BIG ISLAND (KHNL) - For our drought stricken state, showers are welcome news to those whose basic necessities rely on the rain. The first tropical system of the hurricane season to reach Hawaii delivers heavy downpours to Hawaii island, but passes without any major problems.
Tropical depression Cosme moved past the big island early Saturday morning. The storm left the island with no serious damage, just some very thankful residents.
At its peak, Cosme drenched the Big Island with pounding rain on Friday. The tropical depression triggered a flash flood watch, and left one of the streams along the Hamakua Coast in North Hilo swollen.
Cosme kept Civil Defense crews up all night. But the tropical depression brushed by without causing serious damage. Instead, the Big Island woke up Saturday to a silver lining.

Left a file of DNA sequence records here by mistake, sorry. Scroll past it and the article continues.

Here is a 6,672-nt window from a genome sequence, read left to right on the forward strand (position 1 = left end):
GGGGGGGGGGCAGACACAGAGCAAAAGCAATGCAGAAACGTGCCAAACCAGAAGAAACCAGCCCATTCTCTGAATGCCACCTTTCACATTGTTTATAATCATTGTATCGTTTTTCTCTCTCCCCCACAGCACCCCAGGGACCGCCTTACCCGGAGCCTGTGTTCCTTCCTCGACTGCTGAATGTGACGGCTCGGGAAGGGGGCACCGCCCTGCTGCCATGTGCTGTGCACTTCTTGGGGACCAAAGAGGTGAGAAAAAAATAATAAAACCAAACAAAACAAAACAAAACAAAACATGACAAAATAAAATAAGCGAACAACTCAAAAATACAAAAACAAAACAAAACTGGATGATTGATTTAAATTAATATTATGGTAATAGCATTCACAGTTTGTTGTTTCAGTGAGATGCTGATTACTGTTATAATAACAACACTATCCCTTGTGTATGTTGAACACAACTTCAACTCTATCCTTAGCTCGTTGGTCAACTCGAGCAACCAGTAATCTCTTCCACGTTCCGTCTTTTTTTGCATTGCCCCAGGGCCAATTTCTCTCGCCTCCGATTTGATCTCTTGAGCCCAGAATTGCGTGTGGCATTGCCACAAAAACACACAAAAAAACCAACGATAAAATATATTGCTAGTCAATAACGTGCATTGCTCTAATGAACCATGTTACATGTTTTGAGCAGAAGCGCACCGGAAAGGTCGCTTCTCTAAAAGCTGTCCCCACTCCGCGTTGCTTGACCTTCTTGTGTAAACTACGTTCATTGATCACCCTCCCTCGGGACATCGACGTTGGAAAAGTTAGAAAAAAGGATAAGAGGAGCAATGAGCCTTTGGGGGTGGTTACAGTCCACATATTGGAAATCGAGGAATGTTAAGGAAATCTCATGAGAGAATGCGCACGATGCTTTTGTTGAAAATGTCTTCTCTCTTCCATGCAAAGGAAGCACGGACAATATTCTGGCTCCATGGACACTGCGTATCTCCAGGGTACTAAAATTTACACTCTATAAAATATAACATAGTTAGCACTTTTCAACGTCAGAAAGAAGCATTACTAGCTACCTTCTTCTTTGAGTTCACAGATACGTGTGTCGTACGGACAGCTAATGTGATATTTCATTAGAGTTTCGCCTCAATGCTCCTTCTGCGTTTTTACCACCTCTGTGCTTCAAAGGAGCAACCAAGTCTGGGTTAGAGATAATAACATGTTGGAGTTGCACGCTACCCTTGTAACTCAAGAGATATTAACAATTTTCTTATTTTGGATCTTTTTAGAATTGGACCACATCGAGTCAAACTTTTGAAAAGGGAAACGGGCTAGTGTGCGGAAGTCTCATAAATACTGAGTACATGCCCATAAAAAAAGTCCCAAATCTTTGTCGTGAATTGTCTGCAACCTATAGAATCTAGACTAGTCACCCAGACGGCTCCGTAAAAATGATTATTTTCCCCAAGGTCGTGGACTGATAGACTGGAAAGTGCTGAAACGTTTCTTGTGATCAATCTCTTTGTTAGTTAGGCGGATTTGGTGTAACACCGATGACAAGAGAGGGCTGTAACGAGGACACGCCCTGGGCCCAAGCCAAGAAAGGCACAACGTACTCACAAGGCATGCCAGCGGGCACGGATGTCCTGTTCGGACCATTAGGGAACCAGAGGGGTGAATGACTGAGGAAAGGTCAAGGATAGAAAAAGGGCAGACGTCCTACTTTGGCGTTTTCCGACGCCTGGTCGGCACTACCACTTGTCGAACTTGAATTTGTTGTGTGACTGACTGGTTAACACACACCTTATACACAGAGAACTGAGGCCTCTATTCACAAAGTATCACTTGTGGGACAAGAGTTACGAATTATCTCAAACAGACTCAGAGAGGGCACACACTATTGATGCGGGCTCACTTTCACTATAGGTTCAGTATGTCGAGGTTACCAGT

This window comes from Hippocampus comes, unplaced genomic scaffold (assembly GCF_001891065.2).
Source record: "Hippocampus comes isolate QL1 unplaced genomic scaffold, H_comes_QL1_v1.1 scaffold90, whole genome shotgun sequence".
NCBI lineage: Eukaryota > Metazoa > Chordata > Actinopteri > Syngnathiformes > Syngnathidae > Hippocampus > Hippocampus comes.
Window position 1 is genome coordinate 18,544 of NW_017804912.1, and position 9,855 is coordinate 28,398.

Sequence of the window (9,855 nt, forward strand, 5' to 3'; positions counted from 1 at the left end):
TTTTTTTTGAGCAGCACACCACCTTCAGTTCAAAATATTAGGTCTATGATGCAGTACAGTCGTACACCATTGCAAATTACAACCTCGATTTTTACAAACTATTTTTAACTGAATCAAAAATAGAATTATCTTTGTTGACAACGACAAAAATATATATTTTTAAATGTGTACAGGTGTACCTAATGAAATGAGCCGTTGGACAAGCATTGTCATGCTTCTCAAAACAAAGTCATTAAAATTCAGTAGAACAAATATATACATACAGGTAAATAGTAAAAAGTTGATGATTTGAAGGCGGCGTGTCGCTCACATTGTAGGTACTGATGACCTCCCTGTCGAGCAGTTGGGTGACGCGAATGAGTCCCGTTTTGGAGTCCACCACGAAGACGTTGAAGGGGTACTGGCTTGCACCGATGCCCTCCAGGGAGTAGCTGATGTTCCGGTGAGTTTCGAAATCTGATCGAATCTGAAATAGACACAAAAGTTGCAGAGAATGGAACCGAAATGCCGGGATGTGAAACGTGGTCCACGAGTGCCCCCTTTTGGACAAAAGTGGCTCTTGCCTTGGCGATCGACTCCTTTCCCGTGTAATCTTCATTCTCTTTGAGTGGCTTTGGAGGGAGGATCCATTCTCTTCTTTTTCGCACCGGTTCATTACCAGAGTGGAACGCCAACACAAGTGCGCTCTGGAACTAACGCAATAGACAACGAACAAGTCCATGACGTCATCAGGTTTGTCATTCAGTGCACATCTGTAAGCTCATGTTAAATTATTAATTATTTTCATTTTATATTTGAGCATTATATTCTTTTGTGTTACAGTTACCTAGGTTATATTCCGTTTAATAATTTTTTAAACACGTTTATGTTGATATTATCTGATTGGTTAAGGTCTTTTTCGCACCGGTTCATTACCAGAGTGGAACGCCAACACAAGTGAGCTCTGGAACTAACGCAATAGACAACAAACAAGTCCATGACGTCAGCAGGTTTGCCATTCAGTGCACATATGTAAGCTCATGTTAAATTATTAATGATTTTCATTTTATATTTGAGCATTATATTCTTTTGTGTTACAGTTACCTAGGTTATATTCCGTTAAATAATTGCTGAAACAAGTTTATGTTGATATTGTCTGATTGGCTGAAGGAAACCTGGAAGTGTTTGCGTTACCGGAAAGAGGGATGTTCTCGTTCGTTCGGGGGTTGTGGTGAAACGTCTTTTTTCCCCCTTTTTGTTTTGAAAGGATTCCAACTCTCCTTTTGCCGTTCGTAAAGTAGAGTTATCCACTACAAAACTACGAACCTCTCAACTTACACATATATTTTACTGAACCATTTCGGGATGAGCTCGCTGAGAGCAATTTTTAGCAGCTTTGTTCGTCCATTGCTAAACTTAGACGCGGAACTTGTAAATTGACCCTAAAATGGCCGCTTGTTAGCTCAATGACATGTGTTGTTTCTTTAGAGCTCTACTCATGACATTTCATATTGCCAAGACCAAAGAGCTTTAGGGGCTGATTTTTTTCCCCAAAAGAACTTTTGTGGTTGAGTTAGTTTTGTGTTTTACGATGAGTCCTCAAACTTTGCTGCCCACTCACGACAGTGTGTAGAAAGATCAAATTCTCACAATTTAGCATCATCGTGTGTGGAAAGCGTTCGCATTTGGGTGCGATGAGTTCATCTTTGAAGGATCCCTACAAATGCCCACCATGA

"This rainfall was pretty lucky for us that it came in the speed and the amount we got that it didn't cause worse damage, but it did give us rain in a lot of areas that were kind of dry so that helped us out," says Troy Kindred, Big Island Civil Defense Administrator.
The rain especially helped those relying on catchment tanks for water. At Paradise Park, severe drought has forced residents to fork out about $400 to fill their 10,000 gallon water tanks. For them, the storm means financial relief.
"Apparently, everybody is full right now, so they all happy. It helped myself and everybody else, also takes care of your lawn, you don't have to water your grass and lands and stuff like that. It was a blessing," says Paradise Park resident Wesley Nakahara.
"I was not making light of the fact a lot of people out there that was praying for rain because they were praying for rain," says Big Island Mayor Harry Kim.
And they got it. What started out as a hurricane threat diminished into lighter than normal heavy rain by the time Cosme reached the Big Island.
"I don't want to minimize the potential of this problem, or threat, but it was there. But what did happen on nature's blessing, we just got some much needed rains," says Kim.
Instead of bringing danger, Mother Nature ended up bringing some relief to the Big Island's parched land.